PHOENIX (AP) — Zack Greinke left Los Angeles for a big payday in the desert. Now Arizona wants the ex-Dodger to prove his worth.
The Diamondbacks are in dire need of a strong performance from the 17-game winner to help prevent Los Angeles from sweeping them out of their National League Division Series.
Greinke will be on the mound when the best-of-five series shifts to Arizona for Game 3 on Monday night after the Dodgers raked Diamondbacks pitching to take the first two games in Los Angeles.
Arizona manager Torey Lovullo said there’s no one he’d rather have there.
“He’s fearless. He’s on the attack. He understands strengths and limitations,” Lovullo said at his Sunday news conference. “So I feel like because he’s been our guy all year long and because I know what I know about him, I couldn’t think of a better guy to go out and execute tomorrow.”
The Dodgers counter with Yu Darvish (10-12, 3.86 ERA), a trade deadline acquisition from Texas.
Darvish made nine starts for Los Angeles, going 4-3 with a 3.44 ERA. The 6-foot-5 Japanese right-hander was at his best at the end, going 2-0 in his final three regular-season starts, giving up just one run in 19 1/3 innings.
“When he’s on, he’s really good,” Lovullo said. “When he’s not, he’s beatable.”
Darvish’s second start after the trade was at Arizona, where he went seven innings, allowing two runs and five hits and striking out 10 to get the win in an 8-6 Dodger victory.
He has changed his mechanics since arriving in Los Angeles.
“I think it will benefit me because they haven’t seen me pitch the way I do now,” Darvish said after the team arrived Sunday night. “How I pitch is different.”
Dodgers manager Dave Roberts knows how good Arizona can be at home.
“They kind of swarm you,” he said. “Momentum starts going their way and they get really aggressive. They’re tough.”
The Diamondbacks were 52-29 at home this season, and Greinke was particularly sharp there. The right-hander was 13-1 in 18 starts at Chase Field with a 2.76 ERA, 131 strikeouts and 23 walks.
But his latest outing there, in the NL wild-card game last Wednesday, was far from his best. After three scoreless innings, the Rockies rang up four runs and Greinke never made it out of the fourth.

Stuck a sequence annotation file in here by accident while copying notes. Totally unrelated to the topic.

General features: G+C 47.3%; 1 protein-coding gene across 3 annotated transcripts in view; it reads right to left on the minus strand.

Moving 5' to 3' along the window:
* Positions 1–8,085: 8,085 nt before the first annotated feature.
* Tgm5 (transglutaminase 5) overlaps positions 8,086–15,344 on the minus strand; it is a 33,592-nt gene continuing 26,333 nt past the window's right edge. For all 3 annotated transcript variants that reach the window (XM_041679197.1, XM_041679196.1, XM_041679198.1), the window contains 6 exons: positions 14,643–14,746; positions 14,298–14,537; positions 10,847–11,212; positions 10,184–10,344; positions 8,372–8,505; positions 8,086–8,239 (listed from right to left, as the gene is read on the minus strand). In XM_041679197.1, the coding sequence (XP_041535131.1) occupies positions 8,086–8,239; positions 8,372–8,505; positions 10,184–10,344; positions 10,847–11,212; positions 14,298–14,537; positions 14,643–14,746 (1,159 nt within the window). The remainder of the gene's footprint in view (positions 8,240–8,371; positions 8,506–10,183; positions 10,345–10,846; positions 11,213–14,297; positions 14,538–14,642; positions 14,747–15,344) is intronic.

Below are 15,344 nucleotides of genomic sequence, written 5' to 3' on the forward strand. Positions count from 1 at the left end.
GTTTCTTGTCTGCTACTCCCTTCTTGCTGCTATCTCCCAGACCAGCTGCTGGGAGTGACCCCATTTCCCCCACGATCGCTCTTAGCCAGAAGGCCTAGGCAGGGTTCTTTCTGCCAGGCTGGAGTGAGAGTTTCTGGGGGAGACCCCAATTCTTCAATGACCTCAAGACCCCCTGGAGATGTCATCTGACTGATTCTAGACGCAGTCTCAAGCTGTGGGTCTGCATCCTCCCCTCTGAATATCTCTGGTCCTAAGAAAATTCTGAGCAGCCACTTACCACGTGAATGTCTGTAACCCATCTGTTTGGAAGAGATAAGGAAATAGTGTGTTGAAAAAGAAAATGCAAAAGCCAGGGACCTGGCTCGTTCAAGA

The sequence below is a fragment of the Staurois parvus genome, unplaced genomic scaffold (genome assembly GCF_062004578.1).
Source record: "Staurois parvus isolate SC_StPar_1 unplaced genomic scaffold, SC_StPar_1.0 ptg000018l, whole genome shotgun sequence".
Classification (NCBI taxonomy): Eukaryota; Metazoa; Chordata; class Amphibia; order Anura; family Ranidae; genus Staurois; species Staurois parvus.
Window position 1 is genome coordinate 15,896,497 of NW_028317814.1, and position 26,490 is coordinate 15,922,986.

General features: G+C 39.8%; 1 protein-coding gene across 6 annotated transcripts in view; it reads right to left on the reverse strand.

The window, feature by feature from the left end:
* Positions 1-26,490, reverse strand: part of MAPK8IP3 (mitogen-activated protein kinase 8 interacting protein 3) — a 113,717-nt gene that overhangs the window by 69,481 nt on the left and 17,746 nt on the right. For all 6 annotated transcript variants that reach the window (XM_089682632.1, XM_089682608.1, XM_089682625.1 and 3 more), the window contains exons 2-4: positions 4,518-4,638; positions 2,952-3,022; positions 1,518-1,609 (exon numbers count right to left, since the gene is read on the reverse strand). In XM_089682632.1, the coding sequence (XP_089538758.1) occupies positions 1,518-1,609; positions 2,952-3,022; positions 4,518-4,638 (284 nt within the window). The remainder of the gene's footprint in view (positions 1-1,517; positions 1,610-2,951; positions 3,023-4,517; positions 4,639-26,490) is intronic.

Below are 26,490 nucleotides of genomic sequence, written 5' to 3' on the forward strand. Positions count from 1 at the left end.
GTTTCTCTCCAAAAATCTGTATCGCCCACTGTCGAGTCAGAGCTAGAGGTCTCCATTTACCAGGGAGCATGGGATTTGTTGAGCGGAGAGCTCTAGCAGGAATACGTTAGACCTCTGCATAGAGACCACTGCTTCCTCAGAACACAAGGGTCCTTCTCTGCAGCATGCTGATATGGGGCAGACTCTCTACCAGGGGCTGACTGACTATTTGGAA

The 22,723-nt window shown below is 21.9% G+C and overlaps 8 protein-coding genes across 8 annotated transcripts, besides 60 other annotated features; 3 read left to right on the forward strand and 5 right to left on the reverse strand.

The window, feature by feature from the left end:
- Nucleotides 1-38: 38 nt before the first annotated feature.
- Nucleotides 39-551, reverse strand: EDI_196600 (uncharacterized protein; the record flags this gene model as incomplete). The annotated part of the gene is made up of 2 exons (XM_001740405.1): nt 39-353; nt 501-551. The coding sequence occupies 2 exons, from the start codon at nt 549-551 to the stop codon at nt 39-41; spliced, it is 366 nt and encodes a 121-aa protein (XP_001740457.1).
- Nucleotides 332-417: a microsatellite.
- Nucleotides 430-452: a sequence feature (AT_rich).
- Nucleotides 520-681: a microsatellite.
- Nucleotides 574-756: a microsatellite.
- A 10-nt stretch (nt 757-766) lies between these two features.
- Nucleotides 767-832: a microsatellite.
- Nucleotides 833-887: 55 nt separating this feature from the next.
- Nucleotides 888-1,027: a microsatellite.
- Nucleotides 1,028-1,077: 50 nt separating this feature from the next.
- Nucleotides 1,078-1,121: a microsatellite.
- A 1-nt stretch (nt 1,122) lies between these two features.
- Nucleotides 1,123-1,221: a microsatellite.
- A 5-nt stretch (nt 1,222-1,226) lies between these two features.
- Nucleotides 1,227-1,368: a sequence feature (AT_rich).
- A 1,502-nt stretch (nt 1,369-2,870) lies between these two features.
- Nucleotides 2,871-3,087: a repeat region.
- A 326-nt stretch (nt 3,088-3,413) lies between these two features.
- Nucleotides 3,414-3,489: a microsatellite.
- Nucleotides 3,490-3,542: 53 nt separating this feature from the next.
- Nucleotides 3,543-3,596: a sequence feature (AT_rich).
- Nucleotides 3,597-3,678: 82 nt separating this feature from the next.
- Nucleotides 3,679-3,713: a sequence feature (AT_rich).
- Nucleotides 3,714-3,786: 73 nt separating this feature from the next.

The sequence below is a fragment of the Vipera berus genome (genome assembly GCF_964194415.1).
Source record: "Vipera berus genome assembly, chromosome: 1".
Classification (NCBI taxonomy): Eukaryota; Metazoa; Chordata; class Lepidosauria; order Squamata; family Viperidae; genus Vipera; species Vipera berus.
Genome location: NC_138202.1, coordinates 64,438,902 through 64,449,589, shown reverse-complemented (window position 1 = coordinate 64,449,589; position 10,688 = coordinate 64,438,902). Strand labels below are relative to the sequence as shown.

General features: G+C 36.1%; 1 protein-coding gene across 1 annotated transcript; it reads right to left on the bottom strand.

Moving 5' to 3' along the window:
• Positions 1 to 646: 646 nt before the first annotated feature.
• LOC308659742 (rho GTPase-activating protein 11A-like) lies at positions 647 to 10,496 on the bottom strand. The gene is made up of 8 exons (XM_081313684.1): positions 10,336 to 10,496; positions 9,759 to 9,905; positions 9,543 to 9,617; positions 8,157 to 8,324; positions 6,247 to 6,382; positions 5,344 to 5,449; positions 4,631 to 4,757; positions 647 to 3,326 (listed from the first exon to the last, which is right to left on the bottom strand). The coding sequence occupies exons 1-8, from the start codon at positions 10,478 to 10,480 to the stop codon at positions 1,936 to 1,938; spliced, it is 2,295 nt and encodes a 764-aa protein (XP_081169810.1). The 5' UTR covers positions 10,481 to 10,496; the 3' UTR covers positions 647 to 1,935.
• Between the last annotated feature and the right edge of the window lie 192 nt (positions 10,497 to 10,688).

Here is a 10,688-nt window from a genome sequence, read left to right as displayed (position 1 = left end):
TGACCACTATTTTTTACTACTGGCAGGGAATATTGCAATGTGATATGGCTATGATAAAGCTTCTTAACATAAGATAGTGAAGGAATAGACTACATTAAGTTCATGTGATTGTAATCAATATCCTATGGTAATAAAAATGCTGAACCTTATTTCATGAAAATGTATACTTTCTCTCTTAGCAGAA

The Dodgers battered Arizona for 17 runs and 24 hits in the series’ first two games.
“They wait for pitches to hit and then it’s an ideal way of hitting,” Greinke said. “You just look for a pitch to hit. If you get it, you hit it as hard as you can. … I mean, it’s pretty simple, but it’s harder to do than it sounds.”
In the second year of a $206.5 million, six-year contract, Greinke was 1-2 with a 3.65 ERA in four starts against Los Angeles this year.
Yasiel Puig and Justin Turner are leading the Dodgers postseason offensive surge.
Puig, in the eighth spot of the batting order, is 5 for 9, including a double and triple, and has driven in four. Turner is 4 for 8 with a home run and five RBIs.
The Diamondbacks will welcome a loud, friendly crowd after the hostility of Dodger Stadium. The Chase Field throng was exceptionally boisterous in Arizona’s 11-8 wild-card win over Colorado.
Arizona was 6-3 at home against the Dodgers, including a three-game sweep in September. But the Diamondbacks didn’t resemble that team in the first two NLDS games.
If there is a Game 4, Lovullo said, lefty Patrick Corbin will get the start. That, of course, is meaningless unless Arizona wins Monday.
“We can’t get too far ahead of ourselves,” said the Diamondbacks’ Daniel Descalso, a veteran of 47 playoff games. “Right now we have to win tomorrow. That’s all that matters to us. We have Zack on the mound. We love it when Zack pitches. He’s our stopper. He’s our ace.”
A few years ago, the Dodgers clinched the NL West in Arizona and greatly miffed some of the locals by celebrating in the Chase Field swimming pool. They needn’t worry this year.
“That won’t happen,” Roberts said. “‘We have bigger goals than to jump into a swimming pool.”